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Issue 328

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World News

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Parental guidance: gay lessons
TEL AVIV Straight people thinking of becoming parents were told not to 'give up', at an international conference on child development.

'Although all the evidence from recent studies shows that children of homosexual parents, single-parents or those in other non-nuclear family set-ups, tend to grow up more intelligent, imaginative and questioning, it is not impossible to achieve these qualities within a straight or nuclear set-up,' said child psychologist Dr Julia Meir.

But straight couples should try to learn from the experience of sexual minorities. 'Parents in non-conventional set-ups are less complacent, talk to their children more and involve them to a greater extent in decision making - all crucial to a child's development.'

In terms of sexual orientation, non-straights did not try to impose their own preferences in the way that most straight parents, unconsciously and automatically, did. 'Sexual minorities know from their own experience the dangers of making assumptions,' concluded Dr Meir.

 

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High heels against harassment
BUENOS AIRES The city's police force is planning to redesign its uniforms as part of a drive to attract more recruits from sexual minorities.

'So far the recruitment campaign's been quite successful,' said Chief Commissioner Raoul Bronson. 'We've had a good response from lesbian, gay and female-to-male transgender applicants. But we drew a complete blank on male-to-female transsexuals and transvestites. So we did a fact-finding survey of the community which brought back one overwhelming response: "Sorry, but we wouldn't be seen dead in those uniforms!"'

Transgender recruits are seen as ideal for the force in many respects. 'They know what it is like to be on the streets and to be at the receiving end of injustice and harassment, which, ironically, has come mainly from the police force itself. Also, transgender people know what it is like to be both female and male in our society. That's an incredible wealth of experience invaluable to the complex social task of policing,' said the commissioner. 'It's worth the odd stiletto heel to access that.'

 

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Better sex - the UN way
[image, unknown] NEW YORK Millions of women are reaping the benefits of an unhampered sex life with no danger of pregnancy, no side-effects from contraceptive pills and devices and a significantly reduced risk from sexually transmitted diseases, reports the United Nations. The organization is hailing this progress as a success for the UN Fund for Population Activities (UNFPA) campaign to prevent unwanted pregnancies. With the slogan 'the gay way to health and freedom' the campaign is also boosting male sex lives by providing men with heavy-duty, safer-sex condoms alongside the more conventional (and fragile) models.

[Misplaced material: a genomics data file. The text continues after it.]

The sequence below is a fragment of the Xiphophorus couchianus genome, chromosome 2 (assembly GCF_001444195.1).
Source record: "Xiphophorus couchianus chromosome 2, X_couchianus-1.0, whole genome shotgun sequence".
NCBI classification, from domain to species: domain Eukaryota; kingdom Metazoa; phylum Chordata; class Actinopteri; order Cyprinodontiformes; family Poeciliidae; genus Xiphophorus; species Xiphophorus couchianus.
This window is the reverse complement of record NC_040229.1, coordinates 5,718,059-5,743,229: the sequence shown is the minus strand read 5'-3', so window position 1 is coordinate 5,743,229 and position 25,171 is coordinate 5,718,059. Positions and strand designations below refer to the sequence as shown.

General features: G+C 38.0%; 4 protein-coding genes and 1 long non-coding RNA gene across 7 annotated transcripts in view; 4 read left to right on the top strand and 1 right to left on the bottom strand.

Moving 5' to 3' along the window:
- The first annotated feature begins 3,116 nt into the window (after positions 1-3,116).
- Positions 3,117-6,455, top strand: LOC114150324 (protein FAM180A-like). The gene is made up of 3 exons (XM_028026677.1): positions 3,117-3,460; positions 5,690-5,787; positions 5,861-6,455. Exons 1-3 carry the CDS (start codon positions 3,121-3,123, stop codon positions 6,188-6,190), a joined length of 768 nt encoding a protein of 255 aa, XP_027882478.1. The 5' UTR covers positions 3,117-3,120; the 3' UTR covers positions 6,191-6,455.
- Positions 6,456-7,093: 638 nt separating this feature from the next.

Each year hundreds of thousands of girls and women experience physical and mental ill-health due to contraception failure. But since the campaign started two years ago that figure has dropped by 35 per cent. The UNFPA says its only regret is that it did not launch the initiative sooner. 'It's so simple,' said an agency spokesperson. I don't know why we never thought of it before.'

 

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'Hate gene' breakthrough
MANILA Gay scientists think they may have found a gene for homophobia. Researchers at the city's Gay Science Institute (GSI) are optimistic that they are 'very close' to a scientific explanation for the condition.

'The implications are fantastic, especially if gene therapy is developed,' said Professor Maria Delmonte. Homophobia currently causes considerable damage worldwide, not only to its sufferers but also to the people they target or deride. A typical characteristic of the condition is that however apparent its manifestation, sufferers will vehemently deny that they are affected. Now the researchers are extending their experiments to explore links between the homophobe gene and those for religious fundamentalism, racism and other antisocial behaviour.

But social scientists remain sceptical: 'Yet again the gene freaks are ignoring the social, cultural and environmental factors that encourage homophobia,' said Professor Jaime Alvarez, also of the GSI. 'Tweaking genes will do nothing to address social conditioning and political scapegoating.'

 

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Source: If Only News Service (IONS)

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